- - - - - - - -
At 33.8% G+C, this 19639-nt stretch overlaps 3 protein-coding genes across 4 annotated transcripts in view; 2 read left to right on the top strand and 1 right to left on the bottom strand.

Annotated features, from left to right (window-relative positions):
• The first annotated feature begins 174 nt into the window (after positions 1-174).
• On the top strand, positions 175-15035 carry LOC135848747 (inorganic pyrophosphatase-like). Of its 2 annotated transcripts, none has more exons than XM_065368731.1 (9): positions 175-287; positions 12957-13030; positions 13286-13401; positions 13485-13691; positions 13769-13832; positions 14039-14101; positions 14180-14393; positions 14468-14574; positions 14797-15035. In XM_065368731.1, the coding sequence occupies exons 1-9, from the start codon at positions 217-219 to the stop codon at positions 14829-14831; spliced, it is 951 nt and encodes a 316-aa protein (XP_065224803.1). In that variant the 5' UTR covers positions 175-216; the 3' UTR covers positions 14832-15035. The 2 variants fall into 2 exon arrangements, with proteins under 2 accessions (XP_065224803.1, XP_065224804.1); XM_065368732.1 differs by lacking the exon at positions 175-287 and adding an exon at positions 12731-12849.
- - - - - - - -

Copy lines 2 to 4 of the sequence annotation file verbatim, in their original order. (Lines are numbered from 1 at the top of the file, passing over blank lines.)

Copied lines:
Annotated features, from left to right (window-relative positions):
• The first annotated feature begins 174 nt into the window (after positions 1-174).
• On the top strand, positions 175-15035 carry LOC135848747 (inorganic pyrophosphatase-like). Of its 2 annotated transcripts, none has more exons than XM_065368731.1 (9): positions 175-287; positions 12957-13030; positions 13286-13401; positions 13485-13691; positions 13769-13832; positions 14039-14101; positions 14180-14393; positions 14468-14574; positions 14797-15035. In XM_065368731.1, the coding sequence occupies exons 1-9, from the start codon at positions 217-219 to the stop codon at positions 14829-14831; spliced, it is 951 nt and encodes a 316-aa protein (XP_065224803.1). In that variant the 5' UTR covers positions 175-216; the 3' UTR covers positions 14832-15035. The 2 variants fall into 2 exon arrangements, with proteins under 2 accessions (XP_065224803.1, XP_065224804.1); XM_065368732.1 differs by lacking the exon at positions 175-287 and adding an exon at positions 12731-12849.